Luisa’s mother and grandmother, grandfather, great-uncle and –aunt struggle to remain together. It is the beginning of a three-year nightmare, lasting until 1948, an experience of brutality, forced labor, starvation, and – for many – death. Luisa’s ability to speak the language of their captors comes to the family’s aid more than once, as does her knowledge of Serbian folk songs, but straw on the floor of an empty, unheated makes a poor bed, and a single piece of bread begged from a house with plenty does not go far to feed five people. Whenever groups of people are separated and moved, as happens several times, there is terror greater than that of starvation. At one point her mother becomes ill, seems ready to die, and refuses to open her eyes or leave her bed for days, but somehow during that speechless time the strong woman regained her resolve and went on, doing everything she could to keep her family alive.

I will not attempt to cover here the three years in the concentration camp so vividly described in Luisa Owen’s book. As in the earlier chapters, those nightmare years, too, are recalled from the perspective of the young child the author was at the time. With a child’s instinctive hunger for information, all the greater in this situation where survival depends on it, the girl observes everything and everyone around her. She has lost her innocence, her sense of belonging, her village, and any possible feeling of safety and security, but she and her family are determined to out-wait the nightmare, hopeful (if not sure) that it cannot last forever.

Any story of survival, because the teller has obviously survived, is positive in that it is an escape from death. The author of Casualty of War eventually came to America, achieved university degrees, became a professor of art education, raised a son, and now delights in grandchildren. These sources of happiness were surely not dreamed of by a little girl in a concentration camp under Tito’s reign of terror.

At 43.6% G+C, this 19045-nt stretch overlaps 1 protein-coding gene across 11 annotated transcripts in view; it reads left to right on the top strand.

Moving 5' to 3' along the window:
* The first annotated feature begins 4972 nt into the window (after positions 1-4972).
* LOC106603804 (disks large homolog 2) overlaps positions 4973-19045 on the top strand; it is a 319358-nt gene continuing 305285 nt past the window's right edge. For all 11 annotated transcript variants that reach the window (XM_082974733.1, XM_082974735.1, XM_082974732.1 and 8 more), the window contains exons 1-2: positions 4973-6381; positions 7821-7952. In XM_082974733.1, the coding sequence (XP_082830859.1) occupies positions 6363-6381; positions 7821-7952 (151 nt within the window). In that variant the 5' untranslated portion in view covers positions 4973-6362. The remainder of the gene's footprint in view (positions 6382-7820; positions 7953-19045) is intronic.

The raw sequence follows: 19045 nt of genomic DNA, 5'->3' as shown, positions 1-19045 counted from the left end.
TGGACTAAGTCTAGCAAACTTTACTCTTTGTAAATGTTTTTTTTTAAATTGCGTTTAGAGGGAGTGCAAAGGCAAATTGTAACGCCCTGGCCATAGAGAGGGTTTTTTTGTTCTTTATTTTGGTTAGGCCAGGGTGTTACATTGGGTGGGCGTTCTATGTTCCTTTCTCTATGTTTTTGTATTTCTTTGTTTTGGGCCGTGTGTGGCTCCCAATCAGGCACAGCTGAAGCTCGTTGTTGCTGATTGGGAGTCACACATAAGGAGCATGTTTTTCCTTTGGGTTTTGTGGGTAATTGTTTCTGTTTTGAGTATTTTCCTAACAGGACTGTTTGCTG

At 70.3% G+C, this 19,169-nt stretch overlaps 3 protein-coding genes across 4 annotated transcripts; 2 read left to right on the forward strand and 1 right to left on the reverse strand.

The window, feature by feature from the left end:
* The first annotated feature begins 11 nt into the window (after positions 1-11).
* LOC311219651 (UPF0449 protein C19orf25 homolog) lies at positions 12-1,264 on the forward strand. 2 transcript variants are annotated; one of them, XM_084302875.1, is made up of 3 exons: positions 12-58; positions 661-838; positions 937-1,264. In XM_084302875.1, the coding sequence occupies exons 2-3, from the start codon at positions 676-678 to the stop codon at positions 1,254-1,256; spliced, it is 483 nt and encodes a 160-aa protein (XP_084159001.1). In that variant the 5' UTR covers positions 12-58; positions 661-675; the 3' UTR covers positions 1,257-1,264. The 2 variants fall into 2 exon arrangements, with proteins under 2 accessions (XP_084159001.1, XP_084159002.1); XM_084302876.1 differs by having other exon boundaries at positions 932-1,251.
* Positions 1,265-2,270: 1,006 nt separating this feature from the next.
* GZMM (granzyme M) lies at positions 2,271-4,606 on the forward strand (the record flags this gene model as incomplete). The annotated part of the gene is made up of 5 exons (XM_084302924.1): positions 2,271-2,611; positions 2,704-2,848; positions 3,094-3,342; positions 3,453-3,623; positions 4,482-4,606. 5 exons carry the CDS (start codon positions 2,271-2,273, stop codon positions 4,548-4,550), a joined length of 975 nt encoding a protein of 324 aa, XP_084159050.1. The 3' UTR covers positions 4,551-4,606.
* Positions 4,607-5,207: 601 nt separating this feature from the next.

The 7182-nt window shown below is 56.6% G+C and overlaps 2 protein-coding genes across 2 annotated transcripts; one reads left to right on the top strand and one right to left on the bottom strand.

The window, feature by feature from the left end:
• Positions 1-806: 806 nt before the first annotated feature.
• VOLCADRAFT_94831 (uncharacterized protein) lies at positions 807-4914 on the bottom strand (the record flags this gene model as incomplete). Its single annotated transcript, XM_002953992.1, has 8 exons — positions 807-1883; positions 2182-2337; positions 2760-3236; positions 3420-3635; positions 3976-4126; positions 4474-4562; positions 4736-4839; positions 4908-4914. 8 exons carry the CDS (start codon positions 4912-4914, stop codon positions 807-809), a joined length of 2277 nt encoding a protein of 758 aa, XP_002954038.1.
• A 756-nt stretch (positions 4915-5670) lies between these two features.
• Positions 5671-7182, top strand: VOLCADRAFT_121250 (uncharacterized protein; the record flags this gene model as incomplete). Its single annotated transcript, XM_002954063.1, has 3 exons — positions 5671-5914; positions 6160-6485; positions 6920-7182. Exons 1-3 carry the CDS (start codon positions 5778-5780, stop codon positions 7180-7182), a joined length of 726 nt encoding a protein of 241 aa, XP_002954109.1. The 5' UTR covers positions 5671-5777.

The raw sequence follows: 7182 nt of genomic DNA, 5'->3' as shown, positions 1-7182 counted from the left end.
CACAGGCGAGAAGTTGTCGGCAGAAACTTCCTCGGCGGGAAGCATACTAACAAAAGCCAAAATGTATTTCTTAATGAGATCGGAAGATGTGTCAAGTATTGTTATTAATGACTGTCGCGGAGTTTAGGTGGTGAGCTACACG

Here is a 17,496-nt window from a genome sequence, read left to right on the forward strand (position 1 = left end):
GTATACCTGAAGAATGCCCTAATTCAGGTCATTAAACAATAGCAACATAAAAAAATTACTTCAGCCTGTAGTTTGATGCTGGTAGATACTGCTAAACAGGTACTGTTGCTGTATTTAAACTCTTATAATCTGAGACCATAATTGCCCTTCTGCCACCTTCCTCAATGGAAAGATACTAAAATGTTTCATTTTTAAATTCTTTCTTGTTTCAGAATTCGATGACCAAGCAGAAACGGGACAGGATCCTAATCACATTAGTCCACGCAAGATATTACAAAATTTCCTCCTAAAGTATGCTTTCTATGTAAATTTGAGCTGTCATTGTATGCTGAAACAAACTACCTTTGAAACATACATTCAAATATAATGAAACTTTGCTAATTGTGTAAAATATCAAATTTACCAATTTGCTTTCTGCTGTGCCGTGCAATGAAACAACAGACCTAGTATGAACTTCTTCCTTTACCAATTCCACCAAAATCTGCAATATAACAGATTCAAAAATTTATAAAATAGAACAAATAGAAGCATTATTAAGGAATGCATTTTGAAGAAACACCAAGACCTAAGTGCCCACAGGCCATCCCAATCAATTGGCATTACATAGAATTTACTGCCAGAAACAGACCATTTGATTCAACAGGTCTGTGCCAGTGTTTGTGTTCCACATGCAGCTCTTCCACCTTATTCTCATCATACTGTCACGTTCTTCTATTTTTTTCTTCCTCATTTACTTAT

And yet, the losses always remain, as much a part of life as everything gained.
Longings for the past would often emerge unexpectedly. On weekend rides in the country, for instance, I would want us to stop at a farmhouse; I wanted to meet “real” people, and I was convinced they would have sheep cheese and yogurt for sale. On late autumn days, the crisp air would conjure familiar scents, the excitement of a disznótor [pig slaughtering, followed by sausage making]. Though such memories were comforting, invigorating, they informed, at the same time, that the feeling of home was elsewhere and far away.
Reading this book, I had a strong, painful sense not only of a world lost but of similar thefts of childhood being exacted throughout our world today. Owen’s writing ensures that whatever she describes will have great impact. It is also true, however, that the context in which one reads a book affects one’s reception of it, and the splintering of one integrated Yugoslavian village into religious and ethnic groups who can no longer trust each other – to me, sadly, that reads like a microcosm of much of our world of 2014.

Does it, or does it not, “take a village to raise a child”? The child in this book survives years of unspeakable brutality and horror, thanks to her immediate family, but the secure feeling of belonging, of being part of a meaningful whole, is never regained. In our own small village of Northport, there are those who feel secure in their belonging, those who hold apart, and those who feel “misplaced,” despite their best efforts. I don’t know what the answer is. I do know that we are immeasurably fortunate to be here.

[Note: the author is the mother of Erik Owen of Northport.]



Friday, November 28, 2014

Coming SOON This Holiday Season


On bookstore bulletin board

Coming to Northport

Writer Jerry Dennis and artist Glenn Wolff are no strangers to Northport. They’ve come to Dog Ears Books together for a big event; Glenn has signed on his own once; and Glenn has also appeared in musician guise, playing string bass at Lelu Cafe. On Saturday, December 13, they will again be guests at Dog Ears Books, again with beautiful new books to sign, and also as part of their new venture as book publishers. The little red Wolff-designed logo tells the story: "Indie Bookstore Edition." Not available elsewhere!



With Gail Dennis, Jerry’s wife, joining the team as designer, Maple Tree Press is launching new paperback editions of The Bird in the Waterfall and It’s Raining Frogs and Fishes. (These books will be available on the 13th, along with a book of prose poetry by Jerry Dennis, A Daybreak Handbook, published by Alice Greene & Co. in Ann Arbor.) In 2015 a third book of essays, as yet untitled, will appear in the Maple Tree Press wonders-of-nature series.